Global stocks fall as weak dollar weighs on sentiment

Global markets were mostly lower Thursday as a weak dollar eclipsed strong U.S. economic data and signs that the European Union could offer Britain a special partnership before it leaves the bloc in March.

KEEPING SCORE: In Europe, Germany's DAX was down 0.8 percent at 12,456.36 and the CAC 40 in France shed 0.3 percent to 5,485.83 on Thursday. The FTSE 100 index of leading British shares fell 0.8 percent to 7,499.88. U.S. markets were set for a tepid opening. Dow futures lost 0.3 percent to 26,072.00 and the broader S&P 500 futures dropped 0.2 percent to 2,909.00.

ASIA'S DAY: Japan's benchmark Nikkei 225 added 0.1 percent to 22,869.50 while the Kospi in South Korea dropped 0.1 percent to 2,307.35. Hong Kong's Hang Seng was 0.9 percent lower at 28,164.05. The Shanghai Composite index lost 1.1 percent to 2,737.74. Australia's S&P/ASX 200 was almost flat at 6,351.80. Shares fell in Taiwan and were mixed in Southeast Asia.

U.S ECONOMY GROWS: The U.S. economy grew at a strong 4.2 percent annual rate in the April-June quarter, the best showing in nearly four years, the Commerce Department said Wednesday. Strength in business investment offset slightly slower consumer spending, placing growth on track to produce the country's strongest full-year gain in more than a decade. Economists expect growth to slow to a still-solid 3 percent annual rate the rest of the year, resulting in full-year growth of 3 percent for 2018.

BREXIT TALKS: On Wednesday, the European Union's chief Brexit negotiator Michel Barnier said negotiations with Britain had reached their "especially difficult" final stretch. He said the EU was prepared to offer the U.K. a special partnership, one it had struck "with no other third country." The pound, which has fallen by more than 15 percent since Britain's 2016 vote to leave the bloc, rose sharply after Barnier's comment. Separately, Britain's Brexit minister Dominic Raab said that the U.K. and the EU may not meet their self-imposed October deadline for a divorce deal, but he remained "stubbornly optimistic" that there would be agreement before Britain leaves the bloc.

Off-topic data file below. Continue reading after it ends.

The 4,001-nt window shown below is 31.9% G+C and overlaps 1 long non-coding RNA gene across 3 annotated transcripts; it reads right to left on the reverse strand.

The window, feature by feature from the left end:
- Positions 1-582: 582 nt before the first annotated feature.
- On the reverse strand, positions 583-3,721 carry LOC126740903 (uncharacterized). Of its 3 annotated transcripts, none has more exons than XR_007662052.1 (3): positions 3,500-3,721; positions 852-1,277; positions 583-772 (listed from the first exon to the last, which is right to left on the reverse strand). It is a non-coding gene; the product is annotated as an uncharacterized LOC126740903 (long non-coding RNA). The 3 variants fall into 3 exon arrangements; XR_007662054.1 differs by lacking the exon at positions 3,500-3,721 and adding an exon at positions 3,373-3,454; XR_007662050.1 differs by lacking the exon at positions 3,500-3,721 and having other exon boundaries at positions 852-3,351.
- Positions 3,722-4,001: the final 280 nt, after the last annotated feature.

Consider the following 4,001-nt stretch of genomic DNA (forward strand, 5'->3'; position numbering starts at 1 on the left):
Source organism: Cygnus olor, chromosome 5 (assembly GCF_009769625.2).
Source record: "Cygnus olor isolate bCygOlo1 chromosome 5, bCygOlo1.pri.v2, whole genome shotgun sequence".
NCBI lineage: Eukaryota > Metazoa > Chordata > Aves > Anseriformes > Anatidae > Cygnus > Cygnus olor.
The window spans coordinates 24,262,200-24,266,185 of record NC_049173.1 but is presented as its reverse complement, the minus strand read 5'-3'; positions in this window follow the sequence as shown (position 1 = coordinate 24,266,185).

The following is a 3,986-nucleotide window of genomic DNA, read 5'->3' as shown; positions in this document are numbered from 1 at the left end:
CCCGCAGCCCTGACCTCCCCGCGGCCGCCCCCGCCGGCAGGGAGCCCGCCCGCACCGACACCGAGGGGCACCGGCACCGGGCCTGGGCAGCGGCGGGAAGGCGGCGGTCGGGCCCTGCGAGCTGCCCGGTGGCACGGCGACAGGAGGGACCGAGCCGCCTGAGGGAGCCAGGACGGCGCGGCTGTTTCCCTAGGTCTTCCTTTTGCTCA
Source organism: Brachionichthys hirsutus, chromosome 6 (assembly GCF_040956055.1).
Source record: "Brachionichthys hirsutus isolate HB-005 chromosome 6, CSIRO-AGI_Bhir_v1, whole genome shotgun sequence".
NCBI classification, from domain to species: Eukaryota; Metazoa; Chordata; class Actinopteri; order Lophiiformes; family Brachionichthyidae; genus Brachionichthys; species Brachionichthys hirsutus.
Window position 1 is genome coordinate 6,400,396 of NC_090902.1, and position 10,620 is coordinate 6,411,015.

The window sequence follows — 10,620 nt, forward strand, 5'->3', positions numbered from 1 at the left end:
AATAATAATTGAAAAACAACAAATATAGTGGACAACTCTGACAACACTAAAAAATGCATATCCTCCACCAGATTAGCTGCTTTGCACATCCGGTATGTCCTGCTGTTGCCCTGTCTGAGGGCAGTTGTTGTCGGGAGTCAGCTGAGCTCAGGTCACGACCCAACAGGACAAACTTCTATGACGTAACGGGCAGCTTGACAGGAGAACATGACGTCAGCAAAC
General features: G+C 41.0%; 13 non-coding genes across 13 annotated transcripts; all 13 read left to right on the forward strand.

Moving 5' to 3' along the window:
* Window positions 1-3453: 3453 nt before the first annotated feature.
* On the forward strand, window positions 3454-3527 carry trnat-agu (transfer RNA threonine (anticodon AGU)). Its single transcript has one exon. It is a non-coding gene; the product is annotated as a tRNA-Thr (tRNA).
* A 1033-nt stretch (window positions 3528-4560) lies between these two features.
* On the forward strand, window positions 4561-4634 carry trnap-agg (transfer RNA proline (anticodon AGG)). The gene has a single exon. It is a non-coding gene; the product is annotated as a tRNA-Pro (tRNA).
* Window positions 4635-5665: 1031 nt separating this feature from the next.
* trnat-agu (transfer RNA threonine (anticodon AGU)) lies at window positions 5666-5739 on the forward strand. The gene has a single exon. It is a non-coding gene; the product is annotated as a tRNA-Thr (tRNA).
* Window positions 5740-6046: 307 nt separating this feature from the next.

POSSIBLE TRADE DEAL: President Donald Trump has said that efforts to reach a deal with Canada in the new North American Free Trade Agreement were "probably on track". The longtime U.S. ally and the country's second-largest trading partner after China had been left out of talks for the past five weeks. Canada has until Friday to reach a deal. Canadian Prime Minister Justin Trudeau said there was a "possibility of getting to a good deal for Canada" by Trump's deadline but said the country will not sign a bad agreement. Mexico, long the target of Trump's ire, has cut a preliminary deal with the United States to replace NAFTA with a pact that's meant, among other things, to shift more manufacturing into the United States. Wall Street has rallied for four days as investors grew more hopeful about trade talks between the U.S., Mexico and Canada.

ANALYST'S TAKE: "The positive impulse seen in the U.S. market has not flown through to Asia. Weakness of the dollar has reversed sentiment in the markets overnight," Michael McCarthy, chief market strategist at CMC Markets in Sydney, said in an interview.

ENERGY: Oil prices have extended their gains on concerns that looming sanctions on Iran may cause supply to drop. Benchmark U.S. crude added 11 cents to $69.62 per barrel in electronic trading on the New York Mercantile Exchange. The contract edged 1.4 percent higher and closed Wednesday at $69.51. Brent crude, used to price international oils, gained 26 cents to $77.72 in London.

CURRENCIES: The dollar tumbled to 111.58 yen from 111.69 yen. The euro eased to $1.1688 from $1.1699.